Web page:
Dentures Minot, North Dakota
Missing teeth have negative effects on one’s dental health, but it can also be a huge burden on everyday life. Chewing and speaking can be strenuous or impossible, and overall appearance and self-esteem are compromised. Broadway Family Dentistry makes custom dentures at our Minot, ND location for patients whose teeth cannot be restored, and require extraction.
What are dentures?
Dentures are nothing new. Humans have been trying to replace missing teeth since the 7th century BC; archeological digs have found partial dentures made from human and animal teeth fastened together with gold bands. Wooden full dentures were invented in Japan in the early 16th century. Surely the most famous denture wearer was George Washington, whose dentures were not wood, as folklore has it, but was made with ivory from hippos and elephants, gold rivets, spiral springs, and real human teeth.
A denture is a removable replacement for missing teeth and surrounding tissues. Dentures can be complete (replacing all the teeth on either the upper or lower jaw) or partial. Complete dentures are either “conventional,” which take eight to 12 weeks after tooth extraction to place, or “immediate,” which are basically temporary dentures used until your conventional dentures are finished and ready for you.
While dentures can seem “old school” when compared to dental implants, Doctors Stanley Hirst and Bethany Jensen of Broadway Family Dentistry love the way dentures enable their patients to regain their smile again.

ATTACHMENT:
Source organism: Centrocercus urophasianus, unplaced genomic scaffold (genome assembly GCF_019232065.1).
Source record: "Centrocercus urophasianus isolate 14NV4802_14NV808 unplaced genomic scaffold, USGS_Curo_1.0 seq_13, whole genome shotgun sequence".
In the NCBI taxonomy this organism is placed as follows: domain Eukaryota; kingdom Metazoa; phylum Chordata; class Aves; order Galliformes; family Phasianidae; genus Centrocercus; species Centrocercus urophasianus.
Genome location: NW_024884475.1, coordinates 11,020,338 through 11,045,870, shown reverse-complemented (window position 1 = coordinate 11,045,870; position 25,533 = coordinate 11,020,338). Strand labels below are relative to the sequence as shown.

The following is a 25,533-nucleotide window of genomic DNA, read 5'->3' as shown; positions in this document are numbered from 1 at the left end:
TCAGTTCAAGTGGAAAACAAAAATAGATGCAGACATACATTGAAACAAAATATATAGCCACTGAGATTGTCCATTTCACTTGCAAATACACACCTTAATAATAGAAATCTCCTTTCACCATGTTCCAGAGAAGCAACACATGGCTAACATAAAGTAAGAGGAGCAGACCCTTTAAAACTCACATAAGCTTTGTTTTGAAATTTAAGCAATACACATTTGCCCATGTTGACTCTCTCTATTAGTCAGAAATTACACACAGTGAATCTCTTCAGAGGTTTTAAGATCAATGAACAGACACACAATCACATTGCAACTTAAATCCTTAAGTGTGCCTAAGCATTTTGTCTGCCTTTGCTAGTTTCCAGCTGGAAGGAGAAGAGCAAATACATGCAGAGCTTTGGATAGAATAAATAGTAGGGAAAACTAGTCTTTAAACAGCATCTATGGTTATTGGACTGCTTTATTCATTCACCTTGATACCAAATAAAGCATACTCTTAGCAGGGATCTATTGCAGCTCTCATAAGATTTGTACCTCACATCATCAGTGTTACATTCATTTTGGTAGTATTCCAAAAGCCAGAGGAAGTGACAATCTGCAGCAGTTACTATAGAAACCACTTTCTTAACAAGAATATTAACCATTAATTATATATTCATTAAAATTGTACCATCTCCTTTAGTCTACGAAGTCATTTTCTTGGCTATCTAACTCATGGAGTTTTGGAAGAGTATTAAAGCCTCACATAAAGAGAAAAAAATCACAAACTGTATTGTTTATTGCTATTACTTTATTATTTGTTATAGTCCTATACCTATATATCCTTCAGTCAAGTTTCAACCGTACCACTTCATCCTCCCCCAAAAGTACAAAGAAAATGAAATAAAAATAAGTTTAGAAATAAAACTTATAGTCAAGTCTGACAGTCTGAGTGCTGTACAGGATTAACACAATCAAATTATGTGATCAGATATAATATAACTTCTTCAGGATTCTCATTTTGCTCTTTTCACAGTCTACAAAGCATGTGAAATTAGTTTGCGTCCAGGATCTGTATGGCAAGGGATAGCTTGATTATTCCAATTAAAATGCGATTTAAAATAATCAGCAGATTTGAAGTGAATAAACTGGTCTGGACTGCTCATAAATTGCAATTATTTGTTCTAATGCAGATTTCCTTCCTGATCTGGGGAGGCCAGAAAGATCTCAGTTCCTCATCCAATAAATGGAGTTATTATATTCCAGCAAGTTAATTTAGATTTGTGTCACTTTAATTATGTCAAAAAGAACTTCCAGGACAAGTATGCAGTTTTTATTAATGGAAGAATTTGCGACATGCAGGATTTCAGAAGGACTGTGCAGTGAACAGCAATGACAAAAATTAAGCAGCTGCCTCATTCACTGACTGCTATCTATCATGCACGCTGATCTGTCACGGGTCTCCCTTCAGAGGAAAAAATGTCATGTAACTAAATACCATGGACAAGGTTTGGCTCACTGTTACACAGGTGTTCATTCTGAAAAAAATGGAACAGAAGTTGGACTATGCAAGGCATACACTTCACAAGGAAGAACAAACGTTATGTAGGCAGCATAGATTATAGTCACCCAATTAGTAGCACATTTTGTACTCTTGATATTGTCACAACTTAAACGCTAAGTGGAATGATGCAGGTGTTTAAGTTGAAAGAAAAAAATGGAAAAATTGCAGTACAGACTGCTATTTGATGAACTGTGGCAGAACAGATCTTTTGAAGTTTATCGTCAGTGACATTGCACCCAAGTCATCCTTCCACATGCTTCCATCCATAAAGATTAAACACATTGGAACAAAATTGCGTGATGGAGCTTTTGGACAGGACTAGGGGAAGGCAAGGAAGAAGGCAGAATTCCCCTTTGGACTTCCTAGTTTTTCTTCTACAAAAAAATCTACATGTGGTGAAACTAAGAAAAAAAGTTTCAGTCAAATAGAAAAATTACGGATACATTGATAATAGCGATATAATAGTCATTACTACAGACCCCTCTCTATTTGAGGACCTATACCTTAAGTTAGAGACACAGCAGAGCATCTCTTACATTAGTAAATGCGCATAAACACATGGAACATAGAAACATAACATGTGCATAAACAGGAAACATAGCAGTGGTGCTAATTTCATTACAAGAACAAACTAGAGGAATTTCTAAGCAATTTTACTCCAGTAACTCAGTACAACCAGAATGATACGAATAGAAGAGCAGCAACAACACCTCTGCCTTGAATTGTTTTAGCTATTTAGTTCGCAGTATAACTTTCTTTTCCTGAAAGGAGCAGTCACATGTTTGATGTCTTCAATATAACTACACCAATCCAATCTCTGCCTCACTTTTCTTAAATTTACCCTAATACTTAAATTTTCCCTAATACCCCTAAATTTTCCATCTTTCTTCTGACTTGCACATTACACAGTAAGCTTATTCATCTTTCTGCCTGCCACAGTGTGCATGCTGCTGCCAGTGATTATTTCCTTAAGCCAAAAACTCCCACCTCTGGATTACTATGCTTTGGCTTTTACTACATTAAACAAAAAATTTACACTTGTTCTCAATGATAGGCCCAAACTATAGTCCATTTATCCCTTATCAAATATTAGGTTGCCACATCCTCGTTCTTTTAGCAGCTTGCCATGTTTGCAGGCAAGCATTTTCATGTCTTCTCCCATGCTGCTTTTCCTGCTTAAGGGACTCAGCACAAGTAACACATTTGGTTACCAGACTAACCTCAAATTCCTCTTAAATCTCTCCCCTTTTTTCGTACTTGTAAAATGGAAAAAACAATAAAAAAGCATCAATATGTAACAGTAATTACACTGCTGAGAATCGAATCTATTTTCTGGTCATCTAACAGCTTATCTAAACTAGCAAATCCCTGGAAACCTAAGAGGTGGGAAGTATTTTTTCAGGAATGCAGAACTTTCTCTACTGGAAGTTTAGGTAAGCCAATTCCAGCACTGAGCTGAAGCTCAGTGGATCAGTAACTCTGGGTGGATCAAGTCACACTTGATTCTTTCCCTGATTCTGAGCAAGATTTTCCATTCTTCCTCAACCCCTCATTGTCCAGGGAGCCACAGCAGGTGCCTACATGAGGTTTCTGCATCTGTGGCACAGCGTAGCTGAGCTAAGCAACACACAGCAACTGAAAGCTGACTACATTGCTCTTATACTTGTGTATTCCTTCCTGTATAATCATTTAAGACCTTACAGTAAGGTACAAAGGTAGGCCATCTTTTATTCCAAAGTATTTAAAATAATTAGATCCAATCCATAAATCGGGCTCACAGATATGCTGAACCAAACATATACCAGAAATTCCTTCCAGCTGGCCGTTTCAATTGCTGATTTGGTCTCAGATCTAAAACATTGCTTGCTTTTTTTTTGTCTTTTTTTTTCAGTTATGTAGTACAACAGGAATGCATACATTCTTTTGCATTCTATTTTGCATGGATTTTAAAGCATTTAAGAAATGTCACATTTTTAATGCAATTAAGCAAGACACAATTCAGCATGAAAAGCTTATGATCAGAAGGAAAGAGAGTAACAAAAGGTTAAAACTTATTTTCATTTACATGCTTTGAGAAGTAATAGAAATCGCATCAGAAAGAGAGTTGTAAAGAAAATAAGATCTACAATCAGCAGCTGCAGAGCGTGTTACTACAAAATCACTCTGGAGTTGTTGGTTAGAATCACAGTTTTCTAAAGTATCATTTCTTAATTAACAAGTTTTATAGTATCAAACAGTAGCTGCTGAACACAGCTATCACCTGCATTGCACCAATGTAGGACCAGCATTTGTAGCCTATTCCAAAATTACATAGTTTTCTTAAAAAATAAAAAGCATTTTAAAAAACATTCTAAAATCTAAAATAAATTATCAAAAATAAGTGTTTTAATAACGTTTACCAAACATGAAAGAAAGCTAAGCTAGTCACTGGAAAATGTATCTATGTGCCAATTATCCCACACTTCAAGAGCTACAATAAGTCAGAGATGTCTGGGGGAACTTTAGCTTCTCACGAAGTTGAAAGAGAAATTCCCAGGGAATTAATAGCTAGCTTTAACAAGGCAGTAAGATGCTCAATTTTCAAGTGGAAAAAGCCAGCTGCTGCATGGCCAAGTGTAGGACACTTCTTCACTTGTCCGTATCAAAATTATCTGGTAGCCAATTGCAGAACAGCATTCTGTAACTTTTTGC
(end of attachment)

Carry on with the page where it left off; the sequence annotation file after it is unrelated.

Do I Need Dentures?
Anyone can lose teeth for a variety of reasons. Getting older often entails the gradual loss of teeth, and of course, accidents happen. Missing teeth can cause strain on the ones that remain, resulting in pain and difficulty functioning. When teeth are missing or no longer restorable, dentures are an effective option.
What are the Different Types of Dentures?
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How to Adjust to Dentures
Who is a candidate for dentures?
Dentures are sets of artificial teeth meant to replace teeth a person is missing. If you’re missing more than a couple of teeth, a denture is needed to replace those teeth. Leaving big gaps in your bite is a bad idea, as it will invariably lead to you losing more and more teeth, ending up needing full dentures.
People assume getting dentures is all about being able to chew harder foods, but our dentists think there’s more to these dental appliances. Dentures…
- Improve the ability to chew and bite properly.
- Allow the patient to again eat healthy hard foods such as nuts and fruit.
- Improve the wearer’s self-confidence and self-image.
- End the slurred consonant sounds created by missing teeth.
- Improve the wearer’s facial structure.
- Keep remaining teeth from moving (partial dentures).
What is the process of getting dentures?
The entire process of getting dentures, particularly full dentures, usually takes from two to three months. This involves many fittings with either Dr. Hirst or Dr. Jensen at Broadway Family Dentistry. In many cases, the first step in the denture process is to remove badly decayed teeth. So that you’re able to chew while your gums heal, Dr. Hirst and Dr. Jensen make an immediate denture.
After your gums have healed, this is the process we follow:
- Your jaws are measured for the relationship between the upper and lower jaw, and the space between them. A series of impressions are taken.